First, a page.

Archive for ‘Red Wine’

August 13, 2019

Latido di Sara Wild Garnacha, 2016

Latido di Sara Wild Garnacha, 2016

From the wilds of Navarra.  I guess.

 

Raspberry bomb.  Thwack.  Think Don Martin Mad Magazine spladap, shtoink, bukkida bakkida, ba-bomb.  Raspberry bomb. Headstrong to the point of unpleasant.

 

OK: I’m sure this is a lovely wine, much loved by many.   Old vines.  Even-handed medium body.  Soupcon of oak.  Little shake of pepper on the palate.  Quite sweet (maybe a little too sweet).  But omigosh is it not our cup of tea; it’s headstrong fruit like a medicinal ruse, very linear, not much to rave about other than the price.

 

Price: An extremely reasonable $20 at Everything Wine.

 

Market Liquidity: Pwang, splitch, dadunk.

Don Martin

August 7, 2019

Viña Cobos Felino Cabernet Sauvignon, 2016

Vina Cobos Felino Cabernet Sauvignon, 2016

First, the 92 points are from James Suckling.  Not sure why, but I’m never on the same page as Suckling (or, put another way, “who cares about the points?”).  So that wasn’t the draw.  But the price was a draw; $28 reduced to $24.  Yes and yes.  And in the end, a lovely purchase.  Medium for a Cab Sauv, it wasn’t even really majestic with red meat in that Ridge Caymus Jordan way, that left jab right hook in the style of the California heavyweights.  And at 13.5%, how wonderful to be so wonderful.  Dark fruits/fruitcake fruits, charcoal chocolate, and then some tannins to make you pucker.  A great sipper.

 

Price: $24 at Everything Wine.  (By the way, their Malbec reviewed here was a non-starter for us.)

 

Market Liquidity: Value, verbatim.

August 7, 2019

Nichol Syrah, 2016

Nichol Syrah 2016

It’s been seven years since we’ve posted on the Nichol Syrah (!) which, seven years ago (2009 vintage), was something of a lovely treat.  The Nichol old vines are now, I guess, really old.  We were anticipating the current offering to have some wow, some heavy authenticity, but were quickly disabused of that notion.  In 2012 we wrote “a most fine red” but for the current vintage on the shelves it’s an OK Syrah, a “most usual red” if you will, spicy, fruity, a tad too light without being lively, heavy on the cherry juice, and not overtly food friendly.  The acid tends toward aggressive and not in a pleasant fashion, not even for those who gravitate (as is the trend) toward top heavy acidity.  Still, not much more on the pocketbook than so many years back, so that’s a plus.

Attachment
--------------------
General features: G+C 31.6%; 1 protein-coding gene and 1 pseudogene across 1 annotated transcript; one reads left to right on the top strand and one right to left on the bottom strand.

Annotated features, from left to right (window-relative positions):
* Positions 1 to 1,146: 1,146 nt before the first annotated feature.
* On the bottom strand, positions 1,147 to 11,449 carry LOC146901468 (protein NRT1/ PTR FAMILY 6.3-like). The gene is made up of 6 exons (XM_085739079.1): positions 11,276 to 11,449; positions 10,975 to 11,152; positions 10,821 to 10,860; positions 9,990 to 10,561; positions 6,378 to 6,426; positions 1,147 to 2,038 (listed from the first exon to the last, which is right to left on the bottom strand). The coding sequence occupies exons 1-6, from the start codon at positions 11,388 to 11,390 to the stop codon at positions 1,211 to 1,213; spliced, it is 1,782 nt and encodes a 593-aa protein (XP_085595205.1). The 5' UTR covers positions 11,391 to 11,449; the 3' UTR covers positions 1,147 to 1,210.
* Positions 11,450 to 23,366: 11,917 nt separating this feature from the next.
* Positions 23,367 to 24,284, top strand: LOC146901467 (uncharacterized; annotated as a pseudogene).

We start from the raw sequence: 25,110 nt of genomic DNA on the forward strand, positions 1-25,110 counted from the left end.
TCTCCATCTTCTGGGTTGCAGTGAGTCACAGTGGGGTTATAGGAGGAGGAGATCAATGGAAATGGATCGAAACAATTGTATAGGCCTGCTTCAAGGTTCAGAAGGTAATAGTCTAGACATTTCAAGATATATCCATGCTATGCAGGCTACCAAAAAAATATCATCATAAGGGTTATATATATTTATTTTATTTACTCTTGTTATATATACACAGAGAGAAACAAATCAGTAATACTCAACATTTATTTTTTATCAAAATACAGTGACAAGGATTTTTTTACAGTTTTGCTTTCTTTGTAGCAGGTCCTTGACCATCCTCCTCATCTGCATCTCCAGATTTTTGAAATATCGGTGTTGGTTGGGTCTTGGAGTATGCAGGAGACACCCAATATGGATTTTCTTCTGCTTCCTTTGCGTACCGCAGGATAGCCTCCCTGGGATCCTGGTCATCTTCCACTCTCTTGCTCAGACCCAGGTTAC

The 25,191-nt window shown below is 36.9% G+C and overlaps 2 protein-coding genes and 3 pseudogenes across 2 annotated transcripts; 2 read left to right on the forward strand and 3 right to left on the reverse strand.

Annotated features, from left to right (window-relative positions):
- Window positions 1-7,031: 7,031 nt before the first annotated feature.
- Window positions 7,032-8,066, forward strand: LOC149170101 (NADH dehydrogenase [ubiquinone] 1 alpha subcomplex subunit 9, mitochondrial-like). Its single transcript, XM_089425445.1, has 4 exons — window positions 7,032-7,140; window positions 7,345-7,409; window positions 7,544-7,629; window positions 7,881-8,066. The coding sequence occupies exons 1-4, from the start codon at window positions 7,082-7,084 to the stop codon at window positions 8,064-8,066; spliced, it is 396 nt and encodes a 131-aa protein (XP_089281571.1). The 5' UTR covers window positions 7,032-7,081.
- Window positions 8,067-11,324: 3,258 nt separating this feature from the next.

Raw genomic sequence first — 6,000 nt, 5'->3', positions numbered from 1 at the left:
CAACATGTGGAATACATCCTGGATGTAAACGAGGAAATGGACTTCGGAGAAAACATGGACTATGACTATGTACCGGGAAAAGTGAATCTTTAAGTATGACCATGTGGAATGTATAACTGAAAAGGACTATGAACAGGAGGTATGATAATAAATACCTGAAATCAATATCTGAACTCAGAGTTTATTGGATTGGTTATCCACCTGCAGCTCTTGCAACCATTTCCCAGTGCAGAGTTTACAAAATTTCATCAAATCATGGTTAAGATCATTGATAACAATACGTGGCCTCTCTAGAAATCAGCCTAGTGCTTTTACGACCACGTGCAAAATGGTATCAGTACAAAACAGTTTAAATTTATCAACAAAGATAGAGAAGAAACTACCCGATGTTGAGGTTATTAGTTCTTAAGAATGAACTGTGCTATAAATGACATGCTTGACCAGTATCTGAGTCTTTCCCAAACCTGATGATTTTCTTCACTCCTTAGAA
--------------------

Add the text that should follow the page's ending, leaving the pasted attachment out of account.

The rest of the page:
Price: $33 at private wine stores.

 

Market Liquidity: Hope springs eternal. Just not always in the Okanagan.

July 10, 2019

Drinking Wine in Italy

After a month in Italy there is nothing much to do except complain (again, more) about wine in BC.  The sheer misery of the options, the insane cost, the supply chain to the hospitality industry, and on and on.

 

What’s VAT in Italy?  22%.  Twenty-two per-cent.  And yet, and yet you can pick up phenomenal local wine for 12 Euros (approximately $18 CDN).  Wine at a restaurant, really lovely drinkable wine ins the 14-18 Euros category.  We found in Puglia that if you wanted to shell out the very grand amount of 20 Euros you were heading into 92 pointster categories.  It was wow and wow and more wow and easy, easy, easy on the pocket book.

 

In the above (random) collage (much edited) I’ve pasted the two most expensive bottles at top that we decided to try along the way.  The Michele Calo Spano Salento Rosso, which retails for close to 40 Euros, we scored for 35.  It was excellent, absolutely hands down the best Negroamaro we drank (and we drank a lot) although given what’s available in the region it defied type; it seemed almost Californian in its clean modernity, the lack of acidity;, the abundance of fruit but without supreme depth made it seem a little too Robert Parker for us.  As for liquor board controlled buying, I would say both BC and Ontario fail the consumer when it comes to Negroamaro. Fail.